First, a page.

Docket No. 7956-90.
Andrew P. Fradkin, for the petitioner. William A. Heard, III and Curtis G. Wilson, for the respondent.
Respondent mailed notices of FSAA's in which he determined adjustments to enumerated subchapter S items and determined that two of the three shareholders had insufficient bases to support their distributive share of subchapter S corporation losses claimed on their individual tax returns. HELD: We have no jurisdiction to determine the amount of individual shareholders' bases, but we do have jurisdiction over those subchapter S items enumerated in the FSAA's, even though these items affect shareholders' bases. Andrew P. Fradkin, for the petitioner. William A. Heard, III and Curtis G. Wilson, for the respondent.
This matter is before the Court on petitioner's Motion to Dismiss for Lack of Jurisdiction filed August 22, 1990. On December 15, 1989, respondent mailed notices of final S corporation administrative adjustment (FSAA) to Paul Celler, the tax matters person (TMP) of University Heights At Hamilton Corp. (University Heights) for the taxable years ending October 31, 1984, October 31, 1985, and October 31, 1986. The Explanation of Items forms attached to each FSAA stated that University Heights was a “no change.” The deductions and losses of University Heights and their allocation among shareholders as reported on the corporate returns were not adjusted in the FSAA's. Respondent determined adjustments which affected shareholders' bases by determining or making adjustments to the following items:
+---------------------------------+ ¦Capital stock ¦ +---------------------------------¦ ¦Loans payable (Corp.) ¦ +---------------------------------¦ ¦Loans receivable (Corp.) ¦ +---------------------------------¦ ¦1984 corporate loss allowable ¦ +---------------------------------¦ ¦Contributions ¦ +---------------------------------¦ ¦Capital loss—ST ¦ +---------------------------------¦ ¦Capital losses ¦ +---------------------------------¦ ¦Investment interest ¦ +---------------------------------¦ ¦Section 179 deduction ¦ +---------------------------------¦ ¦Allowable 1984 net operating loss¦ +---------------------------------+ Respondent determined the amounts and allocation of cash contributions and loans from a review of University Heights' corporate books and records. Respondent determined that two of the three shareholders had insufficient bases to support their distributive share of subchapter S corporate losses claimed on their individual tax returns.
University Heights is a subchapter S corporation subject to the subchapter S corporation audit and litigation procedures contained in section 6241 et seq. Section 6244 incorporates four categories of partnership audit and litigation provisions into the subchapter S corporation audit and litigation procedures, those relating to: (1) Assessments of deficiencies, (2) filing claims for credit or refund, (3) judicial determinations of partnership items, and (4) partnership items. The subchapter S corporation audit and litigation procedures provide that the tax treatment of items of subchapter S income, loss, deductions, and credits generally will be determined at the corporate level in a unified proceeding rather than in separate proceedings at the shareholder level. Subchapter S Revision Act of 1982, Pub. L. 97- 354, sec. 4(a), 96 Stat. 1691-1692; see S. Rept. 97-640, at 25 (1982), 1982-2 C.B. 718, 729.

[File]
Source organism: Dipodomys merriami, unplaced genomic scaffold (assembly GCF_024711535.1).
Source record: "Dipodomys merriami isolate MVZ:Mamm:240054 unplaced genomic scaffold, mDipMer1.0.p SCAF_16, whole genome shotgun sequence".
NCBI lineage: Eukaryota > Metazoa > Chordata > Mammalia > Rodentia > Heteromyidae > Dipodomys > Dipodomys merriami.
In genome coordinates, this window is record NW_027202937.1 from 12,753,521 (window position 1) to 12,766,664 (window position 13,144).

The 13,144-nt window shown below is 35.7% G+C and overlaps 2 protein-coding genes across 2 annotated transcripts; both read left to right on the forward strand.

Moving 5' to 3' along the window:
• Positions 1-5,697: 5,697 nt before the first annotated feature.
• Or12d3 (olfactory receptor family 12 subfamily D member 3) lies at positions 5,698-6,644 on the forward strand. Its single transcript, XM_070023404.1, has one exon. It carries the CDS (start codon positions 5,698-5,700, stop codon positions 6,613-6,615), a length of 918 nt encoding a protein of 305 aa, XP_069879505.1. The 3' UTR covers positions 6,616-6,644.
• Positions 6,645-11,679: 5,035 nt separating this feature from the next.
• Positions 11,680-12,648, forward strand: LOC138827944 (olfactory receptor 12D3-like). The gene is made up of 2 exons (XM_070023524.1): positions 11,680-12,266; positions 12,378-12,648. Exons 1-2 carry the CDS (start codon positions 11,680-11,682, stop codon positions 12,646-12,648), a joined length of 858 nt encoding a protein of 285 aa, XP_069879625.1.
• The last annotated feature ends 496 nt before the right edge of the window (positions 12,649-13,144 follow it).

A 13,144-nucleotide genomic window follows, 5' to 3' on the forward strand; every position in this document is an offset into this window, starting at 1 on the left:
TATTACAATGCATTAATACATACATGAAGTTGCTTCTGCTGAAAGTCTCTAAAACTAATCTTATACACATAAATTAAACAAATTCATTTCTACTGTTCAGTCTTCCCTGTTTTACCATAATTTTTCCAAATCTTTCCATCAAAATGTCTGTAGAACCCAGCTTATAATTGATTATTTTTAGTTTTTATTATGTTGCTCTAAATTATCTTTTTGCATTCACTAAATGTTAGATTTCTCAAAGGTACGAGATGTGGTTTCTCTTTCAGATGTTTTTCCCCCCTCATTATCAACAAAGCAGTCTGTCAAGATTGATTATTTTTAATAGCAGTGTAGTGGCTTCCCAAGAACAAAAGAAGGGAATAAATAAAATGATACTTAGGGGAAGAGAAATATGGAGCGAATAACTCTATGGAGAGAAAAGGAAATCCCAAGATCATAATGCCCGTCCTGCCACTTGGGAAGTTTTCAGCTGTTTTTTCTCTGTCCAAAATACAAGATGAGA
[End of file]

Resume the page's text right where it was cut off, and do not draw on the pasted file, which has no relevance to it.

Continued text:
All section references are to the Internal Revenue Code as amended and in effect for the years at issue.
The TMP did not file a petition with this Court, nor with a United States District Court or the Claims Court, within the applicable period pursuant to section 6226(a). A person other than the TMP filed with this Court a Petition For Readjustment Of S Corporation Items Under Code Section 6226. Petitioner argues that the “adjustments” made by respondent in the FSAA's did not in any way change University Heights' income, losses, deductions, or credits, and that respondent's agent did not allege that his calculations differed from those set forth in the corporation's tax returns, books, and records. Petitioner contends that because respondent determined adjustments only to shareholders' bases in their subchapter S corporation stock and failed to determine any adjustments to subchapter S items, this Court must dismiss the case for lack of subject matter jurisdiction.
Respondent agrees that shareholder basis is not a subchapter S item over which this Court has jurisdiction in this corporate level proceeding. He concedes that he improperly raised the issue of shareholders' bases and the issue of the allowable amount of a 1984 net operating loss carryforward in his FSAA's, and he agrees that these issues should be dismissed for lack of jurisdiction. However, he contends that this Court does have jurisdiction over the other items enumerated in the FSAA's, whether they were adjusted, reallocated, or accepted as reported on the corporate returns, as those other items are subchapter S items. Both parties cite Dial U.S.A., Inc. v. Commissioner, 95 T.C. 1 (1990), to support their positions.